Observing and interacting with female experts in STEM fields improved female students’ attitudes towards those fields and increased their interest in pursuing STEM careers.
Only 26 percent of graduate students are female in the physical sciences, and only 18 percent of full professors in STEM departments at research universities are women. The gender gap in academic and professional paths involving science, technology, engineering, and mathematics (STEM) has been explained by factors related to individual talent and motivation, with little attention paid to the social dynamics that may influence this choice. Previous research, however, has established that often girls and women are exposed to messages that their ingroup performance is worse than that of their male peers in science and math. In order to counteract these messages, this paper describes three studies that examine whether contact with female experts (advanced peers, professionals, and professors) in academic environments enhances women’s attitudes toward STEM and motivation to pursue STEM careers. In the first study, the authors examined whether interactions with male or female peer experts would enhance the self-conceptions, as well as the effort and performance on a math test of female students majoring in STEM disciplines. The second study examines whether identification with female experts in the field of engineering would enhance female engineering students’ commitment to a future career in engineering. Finally, the third study examines the impact of female versus male professors on female calculus students with regard to attrition.
Increasing young women’s exposure to successful female scientists, mathematicians, and engineers strengthens female students’ self-identification with STEM and enhances positive attitudes, feelings of self-efficacy, and motivation to pursue STEM majors and careers.
- Interaction with a female peer with expertise in math resulted in more positive attitudes towards math, greater identification with math as well as in increased effort on a difficult math test. Female students scored higher on implicit attitude scores for math and English when their professor was a woman, but strongly disliked math when their professor was a man (p=0.001). Male students did not differ when their professor was a man or a woman.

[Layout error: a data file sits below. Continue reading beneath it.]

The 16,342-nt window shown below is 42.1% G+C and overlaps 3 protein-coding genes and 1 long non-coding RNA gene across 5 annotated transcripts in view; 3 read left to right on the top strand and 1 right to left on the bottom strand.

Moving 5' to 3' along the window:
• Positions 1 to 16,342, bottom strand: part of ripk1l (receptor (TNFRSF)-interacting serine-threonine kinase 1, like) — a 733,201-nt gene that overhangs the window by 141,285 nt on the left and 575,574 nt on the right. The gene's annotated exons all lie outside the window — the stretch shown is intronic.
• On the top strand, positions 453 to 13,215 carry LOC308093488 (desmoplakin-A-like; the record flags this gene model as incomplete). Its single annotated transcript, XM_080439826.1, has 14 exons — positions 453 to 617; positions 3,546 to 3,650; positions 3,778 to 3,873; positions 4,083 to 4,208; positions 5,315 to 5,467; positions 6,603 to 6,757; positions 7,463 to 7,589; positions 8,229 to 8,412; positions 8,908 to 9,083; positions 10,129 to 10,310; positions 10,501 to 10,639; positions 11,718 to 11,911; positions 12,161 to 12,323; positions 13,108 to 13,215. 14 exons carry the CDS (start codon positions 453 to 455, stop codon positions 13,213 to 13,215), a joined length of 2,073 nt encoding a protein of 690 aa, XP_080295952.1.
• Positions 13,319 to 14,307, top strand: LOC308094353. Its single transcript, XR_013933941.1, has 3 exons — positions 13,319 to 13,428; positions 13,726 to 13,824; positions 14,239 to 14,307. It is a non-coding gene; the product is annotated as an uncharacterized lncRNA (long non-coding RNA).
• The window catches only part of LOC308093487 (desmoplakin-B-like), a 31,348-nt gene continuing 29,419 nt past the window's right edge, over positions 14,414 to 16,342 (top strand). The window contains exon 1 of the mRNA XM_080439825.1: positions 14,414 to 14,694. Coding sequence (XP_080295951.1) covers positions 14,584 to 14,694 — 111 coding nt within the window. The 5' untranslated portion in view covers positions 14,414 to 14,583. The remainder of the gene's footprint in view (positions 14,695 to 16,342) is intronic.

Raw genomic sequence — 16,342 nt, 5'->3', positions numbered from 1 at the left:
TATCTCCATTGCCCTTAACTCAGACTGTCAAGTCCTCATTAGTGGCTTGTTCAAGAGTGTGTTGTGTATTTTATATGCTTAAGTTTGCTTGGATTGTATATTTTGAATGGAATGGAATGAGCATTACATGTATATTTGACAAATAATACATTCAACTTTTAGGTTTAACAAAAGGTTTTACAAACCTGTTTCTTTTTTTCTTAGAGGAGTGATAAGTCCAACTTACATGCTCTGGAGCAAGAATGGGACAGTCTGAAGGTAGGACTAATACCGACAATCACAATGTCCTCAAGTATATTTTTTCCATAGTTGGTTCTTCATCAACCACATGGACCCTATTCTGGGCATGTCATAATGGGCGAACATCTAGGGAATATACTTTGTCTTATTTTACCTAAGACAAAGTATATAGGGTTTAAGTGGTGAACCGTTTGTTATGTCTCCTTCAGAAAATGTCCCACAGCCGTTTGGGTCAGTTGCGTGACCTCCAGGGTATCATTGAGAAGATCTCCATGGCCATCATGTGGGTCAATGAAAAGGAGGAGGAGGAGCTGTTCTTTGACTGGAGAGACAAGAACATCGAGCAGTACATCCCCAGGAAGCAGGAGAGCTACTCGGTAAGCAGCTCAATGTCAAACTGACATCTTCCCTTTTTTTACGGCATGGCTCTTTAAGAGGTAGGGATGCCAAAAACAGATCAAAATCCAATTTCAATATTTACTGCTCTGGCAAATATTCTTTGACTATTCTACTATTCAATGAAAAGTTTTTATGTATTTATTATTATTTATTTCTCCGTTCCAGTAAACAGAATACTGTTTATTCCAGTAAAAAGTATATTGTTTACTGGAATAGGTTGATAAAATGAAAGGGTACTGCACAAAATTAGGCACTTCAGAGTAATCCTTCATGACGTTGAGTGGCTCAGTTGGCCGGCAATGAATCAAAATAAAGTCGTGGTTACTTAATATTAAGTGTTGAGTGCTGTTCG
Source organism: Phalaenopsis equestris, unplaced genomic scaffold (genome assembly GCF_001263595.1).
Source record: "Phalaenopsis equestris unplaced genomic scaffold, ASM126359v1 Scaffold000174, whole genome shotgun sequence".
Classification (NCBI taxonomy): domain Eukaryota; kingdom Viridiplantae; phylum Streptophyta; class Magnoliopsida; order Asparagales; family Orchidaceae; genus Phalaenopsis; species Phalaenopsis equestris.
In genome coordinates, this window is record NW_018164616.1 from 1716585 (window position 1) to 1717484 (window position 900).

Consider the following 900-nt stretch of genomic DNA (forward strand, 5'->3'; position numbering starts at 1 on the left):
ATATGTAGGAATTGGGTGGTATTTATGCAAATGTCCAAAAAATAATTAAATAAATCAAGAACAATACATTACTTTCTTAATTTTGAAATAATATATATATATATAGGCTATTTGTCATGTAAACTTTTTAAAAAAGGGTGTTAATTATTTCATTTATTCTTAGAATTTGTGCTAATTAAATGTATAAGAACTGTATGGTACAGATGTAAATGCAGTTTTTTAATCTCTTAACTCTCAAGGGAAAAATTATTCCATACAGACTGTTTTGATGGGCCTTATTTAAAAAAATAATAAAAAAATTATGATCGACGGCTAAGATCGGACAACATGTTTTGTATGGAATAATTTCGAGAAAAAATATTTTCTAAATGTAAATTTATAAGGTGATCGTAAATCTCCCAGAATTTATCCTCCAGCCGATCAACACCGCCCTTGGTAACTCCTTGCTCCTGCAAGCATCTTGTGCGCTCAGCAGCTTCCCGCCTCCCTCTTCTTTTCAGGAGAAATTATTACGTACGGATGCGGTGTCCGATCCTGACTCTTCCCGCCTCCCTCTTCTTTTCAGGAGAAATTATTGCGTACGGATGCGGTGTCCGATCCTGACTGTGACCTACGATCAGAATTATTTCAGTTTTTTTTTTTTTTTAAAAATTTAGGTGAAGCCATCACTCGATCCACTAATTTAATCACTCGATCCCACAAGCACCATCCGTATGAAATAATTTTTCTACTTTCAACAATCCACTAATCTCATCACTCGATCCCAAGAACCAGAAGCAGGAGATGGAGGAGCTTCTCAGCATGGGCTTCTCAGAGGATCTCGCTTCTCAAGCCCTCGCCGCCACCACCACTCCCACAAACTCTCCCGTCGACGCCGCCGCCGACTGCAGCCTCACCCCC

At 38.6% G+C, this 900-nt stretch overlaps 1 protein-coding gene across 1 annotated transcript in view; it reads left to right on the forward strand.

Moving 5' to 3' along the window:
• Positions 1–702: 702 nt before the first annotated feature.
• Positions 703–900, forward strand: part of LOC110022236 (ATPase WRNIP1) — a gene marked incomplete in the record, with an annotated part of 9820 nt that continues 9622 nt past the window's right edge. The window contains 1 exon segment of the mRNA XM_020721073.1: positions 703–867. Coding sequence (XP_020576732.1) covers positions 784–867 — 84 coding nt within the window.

- The percentage of female students who voluntarily answered questions in calculus class increased from 7% to 46% when they had a female professor, but decreased from 11% to 7% when they had a male professor over the course of a semester-long class. Male students also showed a similar pattern: 18% of males asked questions at the beginning of the semester, while 42% of male students responded to questions at the end of the semester with a female professors. Little change was noted between the beginning of the semester and the end of the semester for male students with male professors.
- Though the female students achieved higher grades than the male students regardless of their professor’s sex, the female students were less confident in their abilities when they had all male professors and significantly more confident when they had all female professors. On average, when female students had a female professor, the students expected to their grade to be higher than when they had a male professor. There was no effect of professor gender shown among male students.
Taken together, these findings suggest that being able to identify with women role models in math and engineering not only improves educational experiences in STEM classrooms, but enables female students to envision future careers in STEM fields for themselves.
Researchers conducted two controlled experiments and one semester length observational study to test the impact of exposure to female STEM experts on undergraduate women who have an interest in STEM fields. In the two experiments, 174 (73 and 101, respectively) undergraduate women with STEM majors were recruited to participate. In the first experiment, half of the students interacted with an advanced female peer, while the control group interacted with an advanced male peer. In the second experiment, one-third of the students were assigned to read biographies of female engineers; one-third read the same biographies with pronouns and accompanying pictures changed to seem to be about male engineers; and one-third was a control group assigned to read descriptions of engineering innovations. In both experiments, the students’ implicit attitudes towards, identifications with, and gendered stereotypes about mathematics were then measured using Implicit Association Tests (IAT), and their explicit attitudes, identifications, and stereotypes were elicited through self-reporting. In the first experiment, the students’ effort on a difficult math test was also measured.
In the semester length observational study, 100 students were recruited from 15 sections of an introductory calculus course, half of which had all male instructors and half of which had all female instructors. Once at the beginning of the semester and once at the end of the semester, students’ attitudes towards, identifications with, and gendered stereotypes about math were measured using the same IATs as in the first two tests. The students were also asked to predict the grade they expected to receive in the course to measure their sense of confidence in their math abilities. Additionally, experimenters observed the participants in class to measure participation and interaction with their professors.